To mark International Literacy Day 2021, IFLA releases a new research report, highlighting the contributions that libraries are making to successful literacy initiatives, in particular in developing countries. The report is there to support advocacy by libraries in favour of inclusion in necessary efforts to deliver literacy for all.

Today is International Literacy Day, an opportunity to celebrate all of the possibilities that literacy opens up, as well as to underline the urgency of acting to ensure that everyone enjoys these opportunities.

Literacy is essential for helping individuals to realise their potential, and take part fully in economic, social, cultural and civic life. As such, literacy is also a driver of community development.

Furthermore, in particular during the COVID-19 pandemic, it has often made the difference between being able to use digital tools (where available) to continue with life, and exclusion.

Similarly, when looking to the recovery, and wider efforts to achieve the Sustainable Development Goals, there is a real urgency to ensuring that everyone has the basic skills needed to engage with written language, as well as to create themselves.

With many children having lost months of schooling, and wider communities having missed out on in-person literacy programming, there is a need to reinforce efforts to support literacy for all.

To mark International Literacy Day 2021, IFLA has therefore looked at the examples of good literacy practice gathered by the UNESCO Institute for Lifelong Learning (UIL) in its LitBase initiative. This represents a rich collection of evaluated programmes which have seen success in strengthening skills, in particular in developing countries.

Of the 232 examples featured, almost a third refer to libraries, and together demonstrate not only how important the contribution of our institutions is to strengthening literacy, but also how diverse it is.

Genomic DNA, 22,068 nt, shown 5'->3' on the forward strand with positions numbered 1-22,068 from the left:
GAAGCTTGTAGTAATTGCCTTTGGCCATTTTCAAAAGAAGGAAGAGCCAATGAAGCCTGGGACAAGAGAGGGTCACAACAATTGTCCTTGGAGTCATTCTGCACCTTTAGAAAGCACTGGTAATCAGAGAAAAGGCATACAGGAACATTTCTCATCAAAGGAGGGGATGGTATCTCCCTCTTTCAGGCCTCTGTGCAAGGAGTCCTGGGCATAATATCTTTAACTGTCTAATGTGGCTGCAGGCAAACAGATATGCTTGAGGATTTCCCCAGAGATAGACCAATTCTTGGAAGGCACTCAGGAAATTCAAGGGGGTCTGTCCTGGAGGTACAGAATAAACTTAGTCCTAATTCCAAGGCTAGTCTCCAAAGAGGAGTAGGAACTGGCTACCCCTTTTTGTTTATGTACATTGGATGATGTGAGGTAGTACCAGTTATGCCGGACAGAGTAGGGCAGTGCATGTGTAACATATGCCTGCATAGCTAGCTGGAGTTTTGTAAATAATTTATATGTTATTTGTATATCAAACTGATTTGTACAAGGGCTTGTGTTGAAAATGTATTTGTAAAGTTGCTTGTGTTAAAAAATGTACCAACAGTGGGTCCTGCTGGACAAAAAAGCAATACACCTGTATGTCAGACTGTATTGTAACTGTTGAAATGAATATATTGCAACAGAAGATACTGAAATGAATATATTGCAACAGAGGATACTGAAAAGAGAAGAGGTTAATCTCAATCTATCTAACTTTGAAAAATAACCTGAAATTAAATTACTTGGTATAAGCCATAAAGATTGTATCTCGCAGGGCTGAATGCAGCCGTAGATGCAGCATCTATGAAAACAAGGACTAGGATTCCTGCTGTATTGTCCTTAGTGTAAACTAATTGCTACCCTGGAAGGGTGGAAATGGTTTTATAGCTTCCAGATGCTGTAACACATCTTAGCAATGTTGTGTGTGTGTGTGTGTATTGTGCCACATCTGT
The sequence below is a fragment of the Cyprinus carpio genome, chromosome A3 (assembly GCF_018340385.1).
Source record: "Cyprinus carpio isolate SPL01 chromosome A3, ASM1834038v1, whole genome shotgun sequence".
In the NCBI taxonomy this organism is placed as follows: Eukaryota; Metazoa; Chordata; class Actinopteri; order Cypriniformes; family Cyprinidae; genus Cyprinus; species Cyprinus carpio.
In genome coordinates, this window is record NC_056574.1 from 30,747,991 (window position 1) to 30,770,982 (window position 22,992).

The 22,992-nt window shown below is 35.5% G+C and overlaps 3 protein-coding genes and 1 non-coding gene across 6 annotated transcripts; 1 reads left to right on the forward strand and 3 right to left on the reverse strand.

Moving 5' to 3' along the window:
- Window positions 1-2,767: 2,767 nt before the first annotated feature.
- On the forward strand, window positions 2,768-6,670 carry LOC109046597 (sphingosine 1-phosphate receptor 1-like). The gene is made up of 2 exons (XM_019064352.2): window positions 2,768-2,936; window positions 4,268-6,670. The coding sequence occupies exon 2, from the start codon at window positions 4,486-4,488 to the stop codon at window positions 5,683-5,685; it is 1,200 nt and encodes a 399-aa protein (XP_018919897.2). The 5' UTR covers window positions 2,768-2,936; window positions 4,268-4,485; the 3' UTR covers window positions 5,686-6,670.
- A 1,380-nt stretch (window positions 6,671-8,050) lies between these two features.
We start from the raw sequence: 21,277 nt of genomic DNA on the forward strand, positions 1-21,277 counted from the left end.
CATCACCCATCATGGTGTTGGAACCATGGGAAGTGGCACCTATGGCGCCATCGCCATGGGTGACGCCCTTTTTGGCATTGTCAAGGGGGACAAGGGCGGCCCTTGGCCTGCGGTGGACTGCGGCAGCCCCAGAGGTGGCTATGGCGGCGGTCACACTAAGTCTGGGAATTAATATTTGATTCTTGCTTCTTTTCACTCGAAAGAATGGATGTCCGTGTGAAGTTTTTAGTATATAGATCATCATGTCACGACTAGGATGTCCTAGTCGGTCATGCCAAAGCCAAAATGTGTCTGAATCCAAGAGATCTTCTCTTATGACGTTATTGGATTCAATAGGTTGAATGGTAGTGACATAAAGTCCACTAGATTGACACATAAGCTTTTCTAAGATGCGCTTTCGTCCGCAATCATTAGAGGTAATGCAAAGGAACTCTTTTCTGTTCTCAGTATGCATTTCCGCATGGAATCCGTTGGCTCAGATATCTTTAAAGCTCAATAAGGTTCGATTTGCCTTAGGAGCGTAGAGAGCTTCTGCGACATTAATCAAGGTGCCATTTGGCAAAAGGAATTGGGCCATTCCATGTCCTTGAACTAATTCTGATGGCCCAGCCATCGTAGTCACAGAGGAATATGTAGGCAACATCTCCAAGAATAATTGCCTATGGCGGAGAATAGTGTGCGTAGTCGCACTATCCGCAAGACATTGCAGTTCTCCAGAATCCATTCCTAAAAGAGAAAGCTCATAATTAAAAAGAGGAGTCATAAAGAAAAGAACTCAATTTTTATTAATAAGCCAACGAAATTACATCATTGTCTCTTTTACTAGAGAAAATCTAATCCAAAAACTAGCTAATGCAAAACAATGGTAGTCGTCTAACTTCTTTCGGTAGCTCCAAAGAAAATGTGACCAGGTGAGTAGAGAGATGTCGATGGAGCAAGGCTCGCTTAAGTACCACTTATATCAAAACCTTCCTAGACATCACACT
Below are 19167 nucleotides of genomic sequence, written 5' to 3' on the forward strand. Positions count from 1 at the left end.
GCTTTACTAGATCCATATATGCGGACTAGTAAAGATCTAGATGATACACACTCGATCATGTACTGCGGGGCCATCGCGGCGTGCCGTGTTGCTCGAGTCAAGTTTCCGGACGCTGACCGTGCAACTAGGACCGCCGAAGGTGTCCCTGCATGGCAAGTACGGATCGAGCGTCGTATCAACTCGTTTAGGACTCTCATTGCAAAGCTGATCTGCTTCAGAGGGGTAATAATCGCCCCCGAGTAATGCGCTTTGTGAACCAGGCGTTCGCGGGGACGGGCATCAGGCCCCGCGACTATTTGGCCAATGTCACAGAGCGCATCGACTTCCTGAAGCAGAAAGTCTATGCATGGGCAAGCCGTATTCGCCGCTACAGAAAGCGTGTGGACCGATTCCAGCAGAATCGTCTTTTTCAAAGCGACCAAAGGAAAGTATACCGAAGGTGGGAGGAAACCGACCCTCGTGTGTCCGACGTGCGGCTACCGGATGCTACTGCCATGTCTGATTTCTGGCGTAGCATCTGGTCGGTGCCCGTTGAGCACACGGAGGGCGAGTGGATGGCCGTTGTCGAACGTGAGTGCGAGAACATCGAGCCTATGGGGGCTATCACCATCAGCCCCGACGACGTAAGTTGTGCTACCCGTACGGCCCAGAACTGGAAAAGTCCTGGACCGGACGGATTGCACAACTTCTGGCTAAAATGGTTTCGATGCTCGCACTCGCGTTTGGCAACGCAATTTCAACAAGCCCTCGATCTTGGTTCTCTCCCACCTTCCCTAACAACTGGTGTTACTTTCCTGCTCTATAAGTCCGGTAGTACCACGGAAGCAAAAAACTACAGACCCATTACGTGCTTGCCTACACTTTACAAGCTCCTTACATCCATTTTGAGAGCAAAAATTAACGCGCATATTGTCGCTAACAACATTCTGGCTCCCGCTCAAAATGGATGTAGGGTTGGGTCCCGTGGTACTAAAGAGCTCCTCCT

Libraries are engaged in successful initiatives targeted at people throughout lives, and in particular individuals and groups at risk of marginalisation. Libraries make a difference not just through access to rich and curated materials, but also as organisers and venues for literacy programming, locations for the creation of new content, cultural and community centres, and as a bridge to communities.

Libraries’ expertise and reputation, knowledge of users’ needs, ability to partner with others, and nature as a space for the enjoyment of reading all make an importance contribution. Of course to achieve this, the need for updated collections and adequate buildings and/or facilities, trained professional staff, and laws that allow for the development of partnerships are essential.

Read more in the full publication:

Provider, Partner, Promotor: Evidence from the UNESCO Institute for Lifelong Learning’s LitBase on the Role of Libraries in Supporting Literacy around the World

LitBase is a collection of 232 evaluated examples of good practice in promoting literacy around the world, with most examples coming from developing countries. The examples provide a wide range of programmes, from the local to the national levels, with as a common thread a focus on adult literacy (o...